Eew eew eew!

Graphically, The Binding of Isaac: Rebirth has been reworked into a faux-16-Bit art style, and it looks fantastic. The sprites are all very expressive and have a lot of personality, even the hideously deformed boss monsters and discarded siblings that you meet have their own cartoonish charm, and the whole game has a very stylish look to it. There is also an option in the graphics menu to enable a “filter”, which smoothes away the large pixels and recreates more of a hand-drawn art style, which in my opinion looks infinitely better; I’ve become quite jaded with ‘indie’ games always using pixel art of some variety. Enable the filter! The environments and levels of the basement look like a child’s interpretation of hell, with lots of blood and cartoon excrement splattered and heaped in piles all over the place. It’s yucky but in an adolescent and amusing fashion. Special mention must also go to the sound design, as the different baddies all cry, moan and make vomiting noises in the most outrageous and laughable way possible. The music is also fantastic and one particular track often gets stuck in my head in-between playthroughs, with the only solution to remove it being to dive back in for another run. In fact that is often the solution to the dilemmas this game creates, and it has a powerful “just one more go” feeling that keeps me playing it again-and-again!

With so many power-ups, secret rooms, bosses, baddies, level layouts, unlockable game modes, challenges and characters to play as, I just can’t see the appeal of this game being exhausted. Not to mention that now I’ve beaten the final boss, I now need to go back in and beat the real final boss!! At the time of writing, The Binding of Isaac: Rebirth was given free to me through PlayStation Plus, and I’ve been playing it on my PS4 and (through remote play) on my PS Vita, but I would not hesitate to pick up a copy full price further down the line; especially if they’re going to release some DLC for even more depth, randomness and secret stuff.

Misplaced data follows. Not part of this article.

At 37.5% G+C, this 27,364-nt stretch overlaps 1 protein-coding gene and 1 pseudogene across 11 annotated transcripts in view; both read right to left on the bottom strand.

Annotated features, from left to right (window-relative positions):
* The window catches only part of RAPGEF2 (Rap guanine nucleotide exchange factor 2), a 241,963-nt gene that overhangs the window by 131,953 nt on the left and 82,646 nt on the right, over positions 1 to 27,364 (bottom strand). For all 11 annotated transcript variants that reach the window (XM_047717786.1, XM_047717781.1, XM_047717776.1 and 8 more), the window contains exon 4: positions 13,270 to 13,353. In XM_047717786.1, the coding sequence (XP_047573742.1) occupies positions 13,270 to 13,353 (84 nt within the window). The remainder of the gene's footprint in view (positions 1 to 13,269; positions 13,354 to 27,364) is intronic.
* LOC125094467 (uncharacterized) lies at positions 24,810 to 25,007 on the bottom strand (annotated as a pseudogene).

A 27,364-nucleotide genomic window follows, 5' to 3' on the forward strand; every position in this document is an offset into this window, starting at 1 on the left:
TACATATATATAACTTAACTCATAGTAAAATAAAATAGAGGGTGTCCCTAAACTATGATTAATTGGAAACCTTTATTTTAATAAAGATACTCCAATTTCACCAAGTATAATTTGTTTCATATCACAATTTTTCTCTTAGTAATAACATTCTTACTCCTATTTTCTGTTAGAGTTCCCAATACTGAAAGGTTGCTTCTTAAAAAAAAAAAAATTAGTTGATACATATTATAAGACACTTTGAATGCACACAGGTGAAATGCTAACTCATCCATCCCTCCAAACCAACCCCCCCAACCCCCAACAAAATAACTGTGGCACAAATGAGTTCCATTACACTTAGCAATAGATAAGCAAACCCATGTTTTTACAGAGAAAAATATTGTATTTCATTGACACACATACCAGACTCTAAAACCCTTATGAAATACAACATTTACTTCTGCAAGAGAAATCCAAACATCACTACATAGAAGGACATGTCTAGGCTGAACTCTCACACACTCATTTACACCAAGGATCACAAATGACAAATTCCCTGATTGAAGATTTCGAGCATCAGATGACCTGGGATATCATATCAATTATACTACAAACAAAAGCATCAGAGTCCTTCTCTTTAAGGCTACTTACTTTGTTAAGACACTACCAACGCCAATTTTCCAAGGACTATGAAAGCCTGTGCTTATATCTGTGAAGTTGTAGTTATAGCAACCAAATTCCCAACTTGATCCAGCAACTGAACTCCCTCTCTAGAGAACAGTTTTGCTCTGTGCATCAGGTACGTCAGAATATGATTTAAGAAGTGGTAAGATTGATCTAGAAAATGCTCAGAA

(excellent game)

There may be a *lot* of randomness involved, but this is also the reason why this game is such a success; you can literally play it over-and-over again and it's different every single time. The sheer amount of replay value is further reinforced by unlocks, collectibles, secrets and trophies to pick up through each playthrough. An unusual concept, charming (if a little gross) graphics, top-knotch music and rock solid gameplay make The Binding of Isaac: Rebirth one of this years highlights, and a truly exceptional game. At the time of writing it's also completely free!
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About n0signalone of us since 2:01 AM on 10.06.2014

Videogames have come a long way since the 8-bit and 16-bit days of old, and it is now one of the most interesting and constantly-evolving storytelling mediums. I started blogging about videogames a few years ago because I am very passionate about certain experiences I've had, which I don't think could have existed outside of our unique hobby, and I wanted to share this with other like-minded people on the internet.

I'm based in the UK and my favourite videogame of all time is probably still Shadow of the Colossus, but other more recent games such as the impeccable Dark Souls and Journey have given it a run for its money. My other interests, and things I have blogged extensively about, are board games and Japanese anime. I've got a degree in Media Communications and Film, and I'm currently a Teacher of ICT.

I post fairly regularly on my personal blog at https://n0timportant.blogspot.co.uk/, so please visit there for legacy videogame reviews and articles on anime, boardgames, etc.